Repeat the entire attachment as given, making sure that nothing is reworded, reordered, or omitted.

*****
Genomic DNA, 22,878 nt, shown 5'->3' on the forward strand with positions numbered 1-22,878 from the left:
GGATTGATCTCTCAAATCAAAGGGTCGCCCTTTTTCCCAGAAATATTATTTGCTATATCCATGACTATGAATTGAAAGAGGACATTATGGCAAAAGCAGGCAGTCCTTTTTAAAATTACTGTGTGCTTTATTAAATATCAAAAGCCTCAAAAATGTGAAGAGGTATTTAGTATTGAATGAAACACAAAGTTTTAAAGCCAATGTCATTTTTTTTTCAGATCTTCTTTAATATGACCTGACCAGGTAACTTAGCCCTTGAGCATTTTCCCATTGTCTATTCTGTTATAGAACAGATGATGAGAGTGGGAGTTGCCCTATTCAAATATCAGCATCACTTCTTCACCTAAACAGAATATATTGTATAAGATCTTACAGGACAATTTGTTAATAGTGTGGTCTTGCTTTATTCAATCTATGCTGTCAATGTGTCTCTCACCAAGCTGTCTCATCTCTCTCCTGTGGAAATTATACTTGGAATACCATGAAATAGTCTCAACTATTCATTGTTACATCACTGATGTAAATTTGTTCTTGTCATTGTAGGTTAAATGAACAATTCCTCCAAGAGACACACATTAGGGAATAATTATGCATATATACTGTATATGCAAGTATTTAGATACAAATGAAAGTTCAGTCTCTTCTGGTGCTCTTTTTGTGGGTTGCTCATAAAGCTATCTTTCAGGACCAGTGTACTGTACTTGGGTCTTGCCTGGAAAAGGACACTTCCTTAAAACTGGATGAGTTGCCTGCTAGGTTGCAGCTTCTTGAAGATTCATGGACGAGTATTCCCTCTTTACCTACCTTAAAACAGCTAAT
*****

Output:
Genomic DNA, 22,878 nt, shown 5'->3' on the forward strand with positions numbered 1-22,878 from the left:
GGATTGATCTCTCAAATCAAAGGGTCGCCCTTTTTCCCAGAAATATTATTTGCTATATCCATGACTATGAATTGAAAGAGGACATTATGGCAAAAGCAGGCAGTCCTTTTTAAAATTACTGTGTGCTTTATTAAATATCAAAAGCCTCAAAAATGTGAAGAGGTATTTAGTATTGAATGAAACACAAAGTTTTAAAGCCAATGTCATTTTTTTTTCAGATCTTCTTTAATATGACCTGACCAGGTAACTTAGCCCTTGAGCATTTTCCCATTGTCTATTCTGTTATAGAACAGATGATGAGAGTGGGAGTTGCCCTATTCAAATATCAGCATCACTTCTTCACCTAAACAGAATATATTGTATAAGATCTTACAGGACAATTTGTTAATAGTGTGGTCTTGCTTTATTCAATCTATGCTGTCAATGTGTCTCTCACCAAGCTGTCTCATCTCTCTCCTGTGGAAATTATACTTGGAATACCATGAAATAGTCTCAACTATTCATTGTTACATCACTGATGTAAATTTGTTCTTGTCATTGTAGGTTAAATGAACAATTCCTCCAAGAGACACACATTAGGGAATAATTATGCATATATACTGTATATGCAAGTATTTAGATACAAATGAAAGTTCAGTCTCTTCTGGTGCTCTTTTTGTGGGTTGCTCATAAAGCTATCTTTCAGGACCAGTGTACTGTACTTGGGTCTTGCCTGGAAAAGGACACTTCCTTAAAACTGGATGAGTTGCCTGCTAGGTTGCAGCTTCTTGAAGATTCATGGACGAGTATTCCCTCTTTACCTACCTTAAAACAGCTAAT